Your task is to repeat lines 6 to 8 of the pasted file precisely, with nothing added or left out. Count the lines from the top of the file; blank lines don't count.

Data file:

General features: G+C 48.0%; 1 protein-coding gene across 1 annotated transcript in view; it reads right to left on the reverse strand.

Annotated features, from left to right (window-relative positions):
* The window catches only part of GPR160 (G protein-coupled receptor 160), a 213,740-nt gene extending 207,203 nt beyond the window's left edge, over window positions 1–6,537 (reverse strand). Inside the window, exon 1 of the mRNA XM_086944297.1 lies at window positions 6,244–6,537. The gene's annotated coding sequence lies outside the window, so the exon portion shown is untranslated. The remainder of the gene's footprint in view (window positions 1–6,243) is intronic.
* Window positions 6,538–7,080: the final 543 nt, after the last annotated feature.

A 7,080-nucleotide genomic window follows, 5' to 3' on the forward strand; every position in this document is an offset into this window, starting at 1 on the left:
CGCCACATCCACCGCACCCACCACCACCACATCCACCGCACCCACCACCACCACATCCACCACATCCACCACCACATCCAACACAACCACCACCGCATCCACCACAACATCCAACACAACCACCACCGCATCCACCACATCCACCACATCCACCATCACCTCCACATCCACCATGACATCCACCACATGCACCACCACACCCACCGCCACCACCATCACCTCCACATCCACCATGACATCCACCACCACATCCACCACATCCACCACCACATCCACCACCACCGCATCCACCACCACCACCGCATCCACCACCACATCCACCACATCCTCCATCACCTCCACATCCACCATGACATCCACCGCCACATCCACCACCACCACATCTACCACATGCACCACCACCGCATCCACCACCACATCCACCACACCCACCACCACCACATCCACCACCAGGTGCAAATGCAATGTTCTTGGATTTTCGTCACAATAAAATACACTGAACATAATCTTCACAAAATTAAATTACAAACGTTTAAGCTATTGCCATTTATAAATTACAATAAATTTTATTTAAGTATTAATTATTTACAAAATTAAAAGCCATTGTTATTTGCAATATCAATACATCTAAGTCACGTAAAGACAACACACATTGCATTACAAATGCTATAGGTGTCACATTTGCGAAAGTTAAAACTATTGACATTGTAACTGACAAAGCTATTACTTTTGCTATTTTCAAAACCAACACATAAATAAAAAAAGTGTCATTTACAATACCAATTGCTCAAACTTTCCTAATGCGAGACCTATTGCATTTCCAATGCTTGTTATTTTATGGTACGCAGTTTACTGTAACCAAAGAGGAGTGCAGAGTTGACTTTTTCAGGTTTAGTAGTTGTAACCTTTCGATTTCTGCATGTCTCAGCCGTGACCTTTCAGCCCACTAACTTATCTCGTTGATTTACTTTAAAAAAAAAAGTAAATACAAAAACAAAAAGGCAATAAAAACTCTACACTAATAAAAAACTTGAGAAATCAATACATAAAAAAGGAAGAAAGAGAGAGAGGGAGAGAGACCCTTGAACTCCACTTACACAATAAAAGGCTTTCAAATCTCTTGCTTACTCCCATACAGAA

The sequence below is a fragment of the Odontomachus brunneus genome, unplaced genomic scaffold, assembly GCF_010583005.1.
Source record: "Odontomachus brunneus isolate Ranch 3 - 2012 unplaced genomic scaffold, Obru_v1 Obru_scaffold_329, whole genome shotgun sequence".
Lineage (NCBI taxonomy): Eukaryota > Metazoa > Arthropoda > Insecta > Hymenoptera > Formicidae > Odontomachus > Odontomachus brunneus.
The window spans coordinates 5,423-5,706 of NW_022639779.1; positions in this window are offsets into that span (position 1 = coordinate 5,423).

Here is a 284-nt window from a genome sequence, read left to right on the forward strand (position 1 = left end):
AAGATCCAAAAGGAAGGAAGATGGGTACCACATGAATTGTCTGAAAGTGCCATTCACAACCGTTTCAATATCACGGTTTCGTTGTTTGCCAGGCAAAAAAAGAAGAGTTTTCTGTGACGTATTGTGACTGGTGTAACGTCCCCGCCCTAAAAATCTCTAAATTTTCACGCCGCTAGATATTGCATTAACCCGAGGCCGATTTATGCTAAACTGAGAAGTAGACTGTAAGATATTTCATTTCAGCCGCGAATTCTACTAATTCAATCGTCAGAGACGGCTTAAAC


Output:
CGCCACATCCACCGCACCCACCACCACCACATCCACCGCACCCACCACCACCACATCCACCACATCCACCACCACATCCAACACAACCACCACCGCATCCACCACAACATCCAACACAACCACCACCGCATCCACCACATCCACCACATCCACCATCACCTCCACATCCACCATGACATCCACCACATGCACCACCACACCCACCGCCACCACCATCACCTCCACATCCACCATGACATCCACCACCACATCCACCACATCCACCACCACATCCACCACCACCGCATCCACCACCACCACCGCATCCACCACCACATCCACCACATCCTCCATCACCTCCACATCCACCATGACATCCACCGCCACATCCACCACCACCACATCTACCACATGCACCACCACCGCATCCACCACCACATCCACCACACCCACCACCACCACATCCACCACCAGGTGCAAATGCAATGTTCTTGGATTTTCGTCACAATAAAATACACTGAACATAATCTTCACAAAATTAAATTACAAACGTTTAAGCTATTGCCATTTATAAATTACAATAAATTTTATTTAAGTATTAATTATTTACAAAATTAAAAGCCATTGTTATTTGCAATATCAATACATCTAAGTCACGTAAAGACAACACACATTGCATTACAAATGCTATAGGTGTCACATTTGCGAAAGTTAAAACTATTGACATTGTAACTGACAAAGCTATTACTTTTGCTATTTTCAAAACCAACACATAAATAAAAAAAGTGTCATTTACAATACCAATTGCTCAAACTTTCCTAATGCGAGACCTATTGCATTTCCAATGCTTGTTATTTTATGGTACGCAGTTTACTGTAACCAAAGAGGAGTGCAGAGTTGACTTTTTCAGGTTTAGTAGTTGTAACCTTTCGATTTCTGCATGTCTCAGCCGTGACCTTTCAGCCCACTAACTTATCTCGTTGATTTACTTTAAAAAAAAAAGTAAATACAAAAACAAAAAGGCAATAAAAACTCTACACTAATAAAAAACTTGAGAAATCAATACATAAAAAAGGAAGAAAGAGAGAGAGGGAGAGAGACCCTTGAACTCCACTTACACAATAAAAGGCTTTCAAATCTCTTGCTTACTCCCATACAGAA

The sequence below is a fragment of the Odontomachus brunneus genome, unplaced genomic scaffold, assembly GCF_010583005.1.
Source record: "Odontomachus brunneus isolate Ranch 3 - 2012 unplaced genomic scaffold, Obru_v1 Obru_scaffold_329, whole genome shotgun sequence".